There isn’t a wide variety of free camping options in South Carolina, but there are some. With only 5% of its land operated by the federal government, campers have limited choices when looking for boondocking.
The best option is finding dispersed camping in the national forests, as the United States Forest Service (USFS) runs about half of the state’s federal land. Almost all of the remaining is split between the United States Fish & Wildlife Service (FWS) and the United States Department of Defense, though neither offers free camping options in South Carolina.
FWS has certain areas eligible for free camping, but South Carolina does not hold any of those.
Some of the most popular primitive camping options in South Carolina include the Halfway Creek Trail Camp in the Francis Marion National Forest, the Elmwood Recreation Area in the Francis Marion National Forest, and Grapevine Campground in the Sumter National Forest.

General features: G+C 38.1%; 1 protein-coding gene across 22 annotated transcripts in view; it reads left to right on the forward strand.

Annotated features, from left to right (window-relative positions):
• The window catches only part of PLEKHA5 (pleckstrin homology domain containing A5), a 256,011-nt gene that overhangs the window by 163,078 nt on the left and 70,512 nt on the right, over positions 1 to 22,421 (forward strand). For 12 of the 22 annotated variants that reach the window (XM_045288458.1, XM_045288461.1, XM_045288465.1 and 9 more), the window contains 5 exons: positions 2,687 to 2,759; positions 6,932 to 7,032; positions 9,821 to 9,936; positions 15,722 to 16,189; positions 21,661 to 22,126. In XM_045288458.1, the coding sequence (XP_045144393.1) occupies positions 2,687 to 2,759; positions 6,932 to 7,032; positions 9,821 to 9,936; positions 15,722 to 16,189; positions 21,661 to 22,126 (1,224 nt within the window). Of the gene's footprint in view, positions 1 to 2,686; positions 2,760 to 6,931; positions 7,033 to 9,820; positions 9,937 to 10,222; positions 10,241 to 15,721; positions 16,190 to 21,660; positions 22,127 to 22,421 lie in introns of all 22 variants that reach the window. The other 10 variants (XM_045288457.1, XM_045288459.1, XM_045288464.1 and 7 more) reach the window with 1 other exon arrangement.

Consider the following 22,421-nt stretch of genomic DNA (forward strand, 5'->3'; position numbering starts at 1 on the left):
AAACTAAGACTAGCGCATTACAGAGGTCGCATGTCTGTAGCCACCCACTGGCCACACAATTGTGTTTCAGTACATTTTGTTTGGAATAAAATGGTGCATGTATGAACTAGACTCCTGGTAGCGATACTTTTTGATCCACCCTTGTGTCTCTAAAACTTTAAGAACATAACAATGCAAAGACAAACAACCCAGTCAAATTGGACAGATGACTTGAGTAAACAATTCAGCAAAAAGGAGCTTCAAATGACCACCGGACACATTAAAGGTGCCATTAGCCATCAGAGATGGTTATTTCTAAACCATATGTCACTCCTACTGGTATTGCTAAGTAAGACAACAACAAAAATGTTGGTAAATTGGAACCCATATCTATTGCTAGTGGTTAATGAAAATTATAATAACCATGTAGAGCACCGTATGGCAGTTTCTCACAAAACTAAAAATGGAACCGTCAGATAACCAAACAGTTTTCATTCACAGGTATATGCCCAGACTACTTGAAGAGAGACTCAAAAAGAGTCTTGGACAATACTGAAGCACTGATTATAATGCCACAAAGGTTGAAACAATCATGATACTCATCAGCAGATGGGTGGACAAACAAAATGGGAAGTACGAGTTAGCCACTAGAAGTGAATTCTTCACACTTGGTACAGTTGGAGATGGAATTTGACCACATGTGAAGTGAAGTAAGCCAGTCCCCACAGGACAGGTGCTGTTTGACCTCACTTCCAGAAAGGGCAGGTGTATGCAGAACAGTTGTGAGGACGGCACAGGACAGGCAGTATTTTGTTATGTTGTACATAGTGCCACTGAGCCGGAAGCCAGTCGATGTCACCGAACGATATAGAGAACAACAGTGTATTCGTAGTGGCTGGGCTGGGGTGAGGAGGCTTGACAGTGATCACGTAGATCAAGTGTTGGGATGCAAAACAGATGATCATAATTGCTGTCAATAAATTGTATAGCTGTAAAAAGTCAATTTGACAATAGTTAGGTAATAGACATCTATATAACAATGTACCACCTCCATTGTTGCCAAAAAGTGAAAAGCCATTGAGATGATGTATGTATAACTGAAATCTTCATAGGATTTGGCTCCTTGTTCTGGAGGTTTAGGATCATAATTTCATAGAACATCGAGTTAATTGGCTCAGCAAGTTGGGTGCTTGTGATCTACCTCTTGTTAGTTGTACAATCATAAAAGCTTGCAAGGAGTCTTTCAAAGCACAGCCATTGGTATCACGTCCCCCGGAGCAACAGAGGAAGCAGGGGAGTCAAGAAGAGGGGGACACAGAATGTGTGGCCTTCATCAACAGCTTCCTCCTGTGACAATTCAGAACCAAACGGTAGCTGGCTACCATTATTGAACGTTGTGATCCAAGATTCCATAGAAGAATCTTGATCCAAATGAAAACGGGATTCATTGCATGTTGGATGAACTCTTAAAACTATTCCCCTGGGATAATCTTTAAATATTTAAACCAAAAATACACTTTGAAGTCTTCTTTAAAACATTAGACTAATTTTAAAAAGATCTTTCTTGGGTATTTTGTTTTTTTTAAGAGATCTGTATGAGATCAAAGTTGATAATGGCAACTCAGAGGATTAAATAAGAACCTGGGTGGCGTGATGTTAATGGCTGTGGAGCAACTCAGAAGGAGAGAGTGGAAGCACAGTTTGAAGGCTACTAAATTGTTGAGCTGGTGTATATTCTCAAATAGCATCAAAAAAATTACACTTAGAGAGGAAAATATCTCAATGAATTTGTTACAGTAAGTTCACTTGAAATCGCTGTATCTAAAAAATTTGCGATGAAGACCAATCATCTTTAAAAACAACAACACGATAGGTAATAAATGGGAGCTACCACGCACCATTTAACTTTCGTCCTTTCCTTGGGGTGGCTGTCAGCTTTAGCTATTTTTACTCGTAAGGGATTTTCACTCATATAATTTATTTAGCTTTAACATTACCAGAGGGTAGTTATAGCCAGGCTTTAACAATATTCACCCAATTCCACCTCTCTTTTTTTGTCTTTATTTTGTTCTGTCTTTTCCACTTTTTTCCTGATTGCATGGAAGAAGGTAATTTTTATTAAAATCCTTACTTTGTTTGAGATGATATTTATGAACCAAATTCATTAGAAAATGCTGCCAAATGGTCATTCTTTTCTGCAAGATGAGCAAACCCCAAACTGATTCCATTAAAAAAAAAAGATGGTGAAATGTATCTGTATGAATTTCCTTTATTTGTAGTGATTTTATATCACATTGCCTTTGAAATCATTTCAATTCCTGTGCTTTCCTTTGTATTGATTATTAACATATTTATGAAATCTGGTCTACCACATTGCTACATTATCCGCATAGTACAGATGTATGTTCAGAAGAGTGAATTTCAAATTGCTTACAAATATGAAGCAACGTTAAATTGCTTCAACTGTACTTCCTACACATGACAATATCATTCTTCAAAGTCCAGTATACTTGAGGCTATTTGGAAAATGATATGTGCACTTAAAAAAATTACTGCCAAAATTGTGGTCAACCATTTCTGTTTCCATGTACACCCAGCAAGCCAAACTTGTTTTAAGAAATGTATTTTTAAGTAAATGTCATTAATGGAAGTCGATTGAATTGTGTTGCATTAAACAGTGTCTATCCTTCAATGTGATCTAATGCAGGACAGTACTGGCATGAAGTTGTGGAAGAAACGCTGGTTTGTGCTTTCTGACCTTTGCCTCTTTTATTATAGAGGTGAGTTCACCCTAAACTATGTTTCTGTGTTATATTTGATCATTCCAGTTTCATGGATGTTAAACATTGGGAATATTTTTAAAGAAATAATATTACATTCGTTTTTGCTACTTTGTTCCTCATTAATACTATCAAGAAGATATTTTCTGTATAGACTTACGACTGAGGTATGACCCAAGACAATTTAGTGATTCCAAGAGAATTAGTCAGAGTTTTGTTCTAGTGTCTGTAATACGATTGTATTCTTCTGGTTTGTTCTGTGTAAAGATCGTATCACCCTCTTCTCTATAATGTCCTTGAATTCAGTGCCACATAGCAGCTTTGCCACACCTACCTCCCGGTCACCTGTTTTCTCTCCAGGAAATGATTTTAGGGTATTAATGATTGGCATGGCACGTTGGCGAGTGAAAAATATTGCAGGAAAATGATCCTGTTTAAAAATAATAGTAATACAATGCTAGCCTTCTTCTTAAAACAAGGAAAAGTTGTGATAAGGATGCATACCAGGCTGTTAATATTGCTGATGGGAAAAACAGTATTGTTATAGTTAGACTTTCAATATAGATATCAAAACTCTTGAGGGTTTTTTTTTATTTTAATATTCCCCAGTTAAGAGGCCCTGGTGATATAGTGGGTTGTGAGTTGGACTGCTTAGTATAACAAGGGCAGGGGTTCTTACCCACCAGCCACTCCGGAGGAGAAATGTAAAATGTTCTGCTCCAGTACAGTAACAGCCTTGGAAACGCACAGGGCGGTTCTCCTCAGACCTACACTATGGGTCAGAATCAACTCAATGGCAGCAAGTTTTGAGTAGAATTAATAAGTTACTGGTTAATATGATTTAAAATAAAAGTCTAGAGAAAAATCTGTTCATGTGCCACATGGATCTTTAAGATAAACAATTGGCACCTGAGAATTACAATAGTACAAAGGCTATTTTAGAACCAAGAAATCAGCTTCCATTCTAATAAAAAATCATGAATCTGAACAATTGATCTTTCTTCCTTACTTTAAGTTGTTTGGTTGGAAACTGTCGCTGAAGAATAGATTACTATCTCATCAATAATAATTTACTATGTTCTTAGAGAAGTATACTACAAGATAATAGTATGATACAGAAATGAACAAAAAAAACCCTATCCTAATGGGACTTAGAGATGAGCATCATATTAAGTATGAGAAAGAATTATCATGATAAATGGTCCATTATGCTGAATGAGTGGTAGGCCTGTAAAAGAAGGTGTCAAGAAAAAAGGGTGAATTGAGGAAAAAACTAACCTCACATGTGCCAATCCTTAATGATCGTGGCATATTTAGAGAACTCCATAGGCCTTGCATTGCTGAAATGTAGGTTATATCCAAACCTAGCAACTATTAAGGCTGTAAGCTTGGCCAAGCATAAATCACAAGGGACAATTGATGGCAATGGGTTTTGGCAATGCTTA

South Carolina State and Public Parks
While it isn’t overflowing with federal land, South Carolina makes a strong showing of its state park system. The Palmetto State has 47 state parks and 35 of them offer camping. Of those 35, these 10 are some of the most popular to visit.
- Jones Gap State Park
- Poinsett State Park
- Myrtle Beach State Park
- Sesquicentennial State Park
- Edisto Beach State Park
- Andrew Jackson State Park
- Huntington Beach State Park
- Dreher Island State Park
- Devils Fork State Park
- Sadlers Creek State Park
RV Resorts and Unique Stays
South Carolina lives up to its Southern hospitality reputation when it comes to RV resorts, glamping, and all unique and comfortable stays. There are plenty of outstanding options, but these six are some of the most exciting stays for those who aren’t looking to pitch a tent in the front country.
- Lakewood Camping Resort
- Carolina Pines RV Resort
- CrossRoads Coach Resort at the ROB
- Ebenezer Park
- Edisto River Treehouse Adventure
- Palmetto Shores RV Resort
South Carolina is a state with plenty of opportunity for outdoor adventure, both on the coast and inland in the national forests. Any good trip that heads through this section of the country should include some nature time in the Palmetto State.